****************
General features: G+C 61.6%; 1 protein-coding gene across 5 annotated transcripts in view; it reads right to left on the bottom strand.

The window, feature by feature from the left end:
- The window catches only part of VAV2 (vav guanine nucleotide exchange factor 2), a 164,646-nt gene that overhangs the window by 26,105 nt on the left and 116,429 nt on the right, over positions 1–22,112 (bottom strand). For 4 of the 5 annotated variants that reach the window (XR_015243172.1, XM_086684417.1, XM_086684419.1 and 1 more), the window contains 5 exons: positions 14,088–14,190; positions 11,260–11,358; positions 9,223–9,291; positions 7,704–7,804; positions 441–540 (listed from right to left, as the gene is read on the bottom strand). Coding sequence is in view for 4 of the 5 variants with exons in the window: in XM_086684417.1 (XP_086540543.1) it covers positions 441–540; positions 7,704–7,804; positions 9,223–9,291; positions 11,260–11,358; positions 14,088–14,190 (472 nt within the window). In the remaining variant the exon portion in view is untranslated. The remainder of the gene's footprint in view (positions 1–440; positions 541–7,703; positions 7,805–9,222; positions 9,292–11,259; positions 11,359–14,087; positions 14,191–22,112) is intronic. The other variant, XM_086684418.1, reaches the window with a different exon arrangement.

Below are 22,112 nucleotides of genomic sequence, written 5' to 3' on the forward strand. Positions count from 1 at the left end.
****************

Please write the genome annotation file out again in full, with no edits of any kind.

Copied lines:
General features: G+C 61.6%; 1 protein-coding gene across 5 annotated transcripts in view; it reads right to left on the bottom strand.

The window, feature by feature from the left end:
- The window catches only part of VAV2 (vav guanine nucleotide exchange factor 2), a 164,646-nt gene that overhangs the window by 26,105 nt on the left and 116,429 nt on the right, over positions 1–22,112 (bottom strand). For 4 of the 5 annotated variants that reach the window (XR_015243172.1, XM_086684417.1, XM_086684419.1 and 1 more), the window contains 5 exons: positions 14,088–14,190; positions 11,260–11,358; positions 9,223–9,291; positions 7,704–7,804; positions 441–540 (listed from right to left, as the gene is read on the bottom strand). Coding sequence is in view for 4 of the 5 variants with exons in the window: in XM_086684417.1 (XP_086540543.1) it covers positions 441–540; positions 7,704–7,804; positions 9,223–9,291; positions 11,260–11,358; positions 14,088–14,190 (472 nt within the window). In the remaining variant the exon portion in view is untranslated. The remainder of the gene's footprint in view (positions 1–440; positions 541–7,703; positions 7,805–9,222; positions 9,292–11,259; positions 11,359–14,087; positions 14,191–22,112) is intronic. The other variant, XM_086684418.1, reaches the window with a different exon arrangement.

Below are 22,112 nucleotides of genomic sequence, written 5' to 3' on the forward strand. Positions count from 1 at the left end.